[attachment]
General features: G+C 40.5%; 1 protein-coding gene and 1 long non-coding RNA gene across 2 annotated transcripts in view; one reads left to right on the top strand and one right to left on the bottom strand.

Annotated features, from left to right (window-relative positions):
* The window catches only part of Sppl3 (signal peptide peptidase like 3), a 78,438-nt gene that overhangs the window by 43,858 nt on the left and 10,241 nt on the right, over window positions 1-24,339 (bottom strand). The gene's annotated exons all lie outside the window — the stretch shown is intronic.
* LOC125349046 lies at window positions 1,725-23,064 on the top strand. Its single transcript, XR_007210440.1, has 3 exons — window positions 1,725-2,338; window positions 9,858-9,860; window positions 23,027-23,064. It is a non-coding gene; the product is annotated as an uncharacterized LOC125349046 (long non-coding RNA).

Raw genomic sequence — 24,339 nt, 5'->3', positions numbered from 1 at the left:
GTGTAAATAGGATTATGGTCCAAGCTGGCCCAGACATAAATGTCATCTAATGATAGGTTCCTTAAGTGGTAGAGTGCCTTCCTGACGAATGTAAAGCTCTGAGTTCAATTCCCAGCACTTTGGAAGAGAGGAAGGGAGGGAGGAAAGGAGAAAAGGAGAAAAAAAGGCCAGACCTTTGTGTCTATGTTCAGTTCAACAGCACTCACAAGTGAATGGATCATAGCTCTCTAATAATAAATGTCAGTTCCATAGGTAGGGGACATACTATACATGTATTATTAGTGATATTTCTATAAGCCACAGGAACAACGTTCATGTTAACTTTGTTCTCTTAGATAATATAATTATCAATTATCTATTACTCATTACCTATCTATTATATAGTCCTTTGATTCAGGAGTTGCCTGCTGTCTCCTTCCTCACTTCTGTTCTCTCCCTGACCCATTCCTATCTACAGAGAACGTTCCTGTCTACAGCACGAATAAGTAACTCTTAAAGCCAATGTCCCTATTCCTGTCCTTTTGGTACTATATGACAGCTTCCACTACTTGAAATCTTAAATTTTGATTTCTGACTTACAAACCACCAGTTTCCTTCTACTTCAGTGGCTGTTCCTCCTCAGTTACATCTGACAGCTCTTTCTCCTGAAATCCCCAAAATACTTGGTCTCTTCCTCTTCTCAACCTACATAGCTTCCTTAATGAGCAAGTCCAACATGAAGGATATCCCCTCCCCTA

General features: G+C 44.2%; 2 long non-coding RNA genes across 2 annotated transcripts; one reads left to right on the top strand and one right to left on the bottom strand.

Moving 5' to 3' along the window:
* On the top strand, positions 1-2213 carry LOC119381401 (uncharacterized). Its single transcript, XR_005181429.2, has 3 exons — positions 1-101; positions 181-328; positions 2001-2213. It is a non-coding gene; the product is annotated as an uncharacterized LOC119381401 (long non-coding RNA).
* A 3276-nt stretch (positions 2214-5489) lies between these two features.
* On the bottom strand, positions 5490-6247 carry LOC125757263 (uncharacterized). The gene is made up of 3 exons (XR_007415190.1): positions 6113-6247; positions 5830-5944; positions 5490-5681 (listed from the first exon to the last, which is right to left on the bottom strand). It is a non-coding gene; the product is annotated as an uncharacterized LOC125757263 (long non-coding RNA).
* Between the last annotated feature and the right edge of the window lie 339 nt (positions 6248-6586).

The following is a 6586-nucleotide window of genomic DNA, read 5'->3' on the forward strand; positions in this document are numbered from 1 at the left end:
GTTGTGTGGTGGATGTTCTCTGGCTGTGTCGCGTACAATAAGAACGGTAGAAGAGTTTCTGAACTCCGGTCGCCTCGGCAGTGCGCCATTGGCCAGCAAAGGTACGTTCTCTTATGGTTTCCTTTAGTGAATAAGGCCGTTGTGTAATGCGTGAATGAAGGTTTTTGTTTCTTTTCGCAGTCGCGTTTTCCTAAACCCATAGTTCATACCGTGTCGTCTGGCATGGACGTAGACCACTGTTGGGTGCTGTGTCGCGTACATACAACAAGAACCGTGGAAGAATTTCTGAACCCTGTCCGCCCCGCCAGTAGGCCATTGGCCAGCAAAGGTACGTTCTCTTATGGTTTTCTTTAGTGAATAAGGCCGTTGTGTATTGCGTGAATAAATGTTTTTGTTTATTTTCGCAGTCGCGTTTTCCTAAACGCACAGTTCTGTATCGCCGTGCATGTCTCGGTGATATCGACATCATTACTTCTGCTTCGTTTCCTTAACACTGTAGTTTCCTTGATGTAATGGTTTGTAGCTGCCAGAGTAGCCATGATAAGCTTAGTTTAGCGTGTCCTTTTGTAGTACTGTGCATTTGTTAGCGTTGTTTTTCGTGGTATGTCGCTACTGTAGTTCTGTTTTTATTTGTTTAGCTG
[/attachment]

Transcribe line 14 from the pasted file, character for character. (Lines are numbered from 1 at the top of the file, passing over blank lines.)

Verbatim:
GTTGTGTGGTGGATGTTCTCTGGCTGTGTCGCGTACAATAAGAACGGTAGAAGAGTTTCTGAACTCCGGTCGCCTCGGCAGTGCGCCATTGGCCAGCAAAGGTACGTTCTCTTATGGTTTCCTTTAGTGAATAAGGCCGTTGTGTAATGCGTGAATGAAGGTTTTTGTTTCTTTTCGCAGTCGCGTTTTCCTAAACCCATAGTTCATACCGTGTCGTCTGGCATGGACGTAGACCACTGTTGGGTGCTGTGTCGCGTACATACAACAAGAACCGTGGAAGAATTTCTGAACCCTGTCCGCCCCGCCAGTAGGCCATTGGCCAGCAAAGGTACGTTCTCTTATGGTTTTCTTTAGTGAATAAGGCCGTTGTGTATTGCGTGAATAAATGTTTTTGTTTATTTTCGCAGTCGCGTTTTCCTAAACGCACAGTTCTGTATCGCCGTGCATGTCTCGGTGATATCGACATCATTACTTCTGCTTCGTTTCCTTAACACTGTAGTTTCCTTGATGTAATGGTTTGTAGCTGCCAGAGTAGCCATGATAAGCTTAGTTTAGCGTGTCCTTTTGTAGTACTGTGCATTTGTTAGCGTTGTTTTTCGTGGTATGTCGCTACTGTAGTTCTGTTTTTATTTGTTTAGCTG